PIERRE—A state Senate panel rejected the latest attempt by some legislators to override the transgender participation policy for South Dakota high school athletics Thursday. The Senate Education Committee voted 5-2 to kill the legislation sponsored by Rep. Roger Hunt, R-Brandon, and Sen. Bill Van Gerpen, R-Tyndall. The House of Representatives approved the legislation 45-23 on Feb. 9. But the Senate committee's action Thursday might have derailed it for this year.
PIERRE—South Dakota's tax structure would change for solar facilities in an attempt to encourage their construction, under a measure that received final approval Thursday from the Legislature. The Senate voted 33-1 for the measure, HB 1177. The House of Representatives had earlier approved it 54-15. Its prime sponsor is Rep. Roger Solum, R-Watertown. The change could be a great economic development tool, said Sen. Ried Holien, R-Watertown. He is the bill's lead sponsor in the Senate. South Dakota doesn't have any solar production now.
PIERRE—South Dakota farmers would pay higher inspection fees on agricultural fertilizers under a conservation measure approved Thursday by the state Senate. The fee increases would raise an estimated $1 million. The proceeds would be used mainly for research into proper application of fertilizers. The Senate vote was 28-6. "Water quality is imperative for us. It's life. It's the future," Sen. Larry Tidemann, R-Brookings, said.
PIERRE—The state House of Representatives is poised to consider a new program that would help three schools attempt different ways of teaching American Indian students. The House Education Committee, after some hard questions from a few legislators, gave its unanimous endorsement Wednesday to the proposal. The idea came from the American Indian student achievement advisory council that Gov. Dennis Daugaard appointed last year. "We have struggled with achievement at our reservation schools since time began," Sen. Troy Heinert, D-Mission, said.
PIERRE—The state Board on Geographic Names would lose its authority to take final action on offensive place names under a proposal that advanced Wednesday to the South Dakota Senate. The latest version of the legislation calls for the board to gather information and make recommendations for legislative action. If the Legislature agreed with a recommendation, the board would carry out the decision.
PIERRE—Democratic and Republican leaders of the state Senate agreed Wednesday there's no need for a law that would require a governor to receive the Legislature's approval to expand Medicaid eligibility. The Senate State Affairs Committee voted 7-2 to reject the proposal from Rep. Don Haggar, R-Sioux Falls, and Sen. Ried Holien, R-Watertown. The House of Representatives approved the legislation last week, 42-26. That version of the measure called for any expansion of 5 percent or more in the Medicaid budget to be subject to legislative approval.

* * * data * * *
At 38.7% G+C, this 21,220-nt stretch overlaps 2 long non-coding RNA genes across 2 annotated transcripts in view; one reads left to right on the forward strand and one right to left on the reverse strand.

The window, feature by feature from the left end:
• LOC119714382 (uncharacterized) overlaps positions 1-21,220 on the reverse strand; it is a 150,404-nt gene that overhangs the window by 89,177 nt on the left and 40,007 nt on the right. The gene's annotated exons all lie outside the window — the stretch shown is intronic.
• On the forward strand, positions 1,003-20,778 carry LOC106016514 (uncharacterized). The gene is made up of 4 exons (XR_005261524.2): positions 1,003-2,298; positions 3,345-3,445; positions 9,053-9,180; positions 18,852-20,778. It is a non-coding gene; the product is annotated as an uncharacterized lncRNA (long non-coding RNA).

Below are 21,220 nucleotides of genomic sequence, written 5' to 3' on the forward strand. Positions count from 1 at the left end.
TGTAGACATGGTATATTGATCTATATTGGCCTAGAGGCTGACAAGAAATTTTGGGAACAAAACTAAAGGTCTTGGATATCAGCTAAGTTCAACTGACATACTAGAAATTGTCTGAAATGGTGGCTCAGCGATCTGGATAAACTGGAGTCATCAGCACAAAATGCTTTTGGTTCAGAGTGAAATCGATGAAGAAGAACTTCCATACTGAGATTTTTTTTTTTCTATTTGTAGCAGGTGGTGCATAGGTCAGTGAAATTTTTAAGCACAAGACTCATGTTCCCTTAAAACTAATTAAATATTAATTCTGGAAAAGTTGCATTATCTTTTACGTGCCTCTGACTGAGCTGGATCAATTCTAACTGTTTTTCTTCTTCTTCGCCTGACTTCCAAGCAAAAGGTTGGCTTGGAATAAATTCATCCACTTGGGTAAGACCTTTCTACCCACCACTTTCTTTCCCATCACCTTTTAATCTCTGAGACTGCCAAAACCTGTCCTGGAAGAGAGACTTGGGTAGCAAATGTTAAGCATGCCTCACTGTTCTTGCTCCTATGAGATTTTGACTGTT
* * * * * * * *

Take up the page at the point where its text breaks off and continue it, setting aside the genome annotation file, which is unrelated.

PIERRE—Secretary of State Shantel Krebs is halfway home in seeking to make her office more efficient. The state Senate approved legislation Wednesday that would authorize the purchase of an electronic filing system and also would raise more revenue from fees to pay for it. One of the changes calls for a $15 surcharge for a paper filing that could be done electronically. A $50 late fee for annual reports would be reinstated. Copy fees would double to $2 per page. A convenience fee, up to $20 per transaction, also would be authorized.
PIERRE—Raising the state sales tax to pay teachers isn't proving as easy in the Legislature this year as raising taxes and fees on motor vehicles and fuels was last year. We can see when a highway or a bridge needs work. We don't see how many teaching applications our school offices don't receive. The question raised by legislators who don't want to raise the sales tax is simple: What will we get for our money? The answer isn't as simple as more miles of resurfaced highway or bridges replaced.
PIERRE—With nine working days left, Gov. Dennis Daugaard said Monday there isn't sufficient time in the 2016 legislative session to decide if government-funded Medicaid health services should cover more lower-income working people in South Dakota. Daugaard said a special legislative session could be held later this year or the matter could wait until the 2017 session next January if necessary.
PIERRE—The state Senate faces what might be the final vote today on expanding the regulation of conflicts of interest by public officials. The requirements would cover all of South Dakota's K-12 public education system if state funding is involved and the members of 22 state boards, commissions and authorities. The proposal from Rep. G. Mark Mickelson, R-Sioux Falls, would require disclosure of business conflicts, followed by determinations whether the arrangements are fair and reasonable and aren't contrary to the public interest.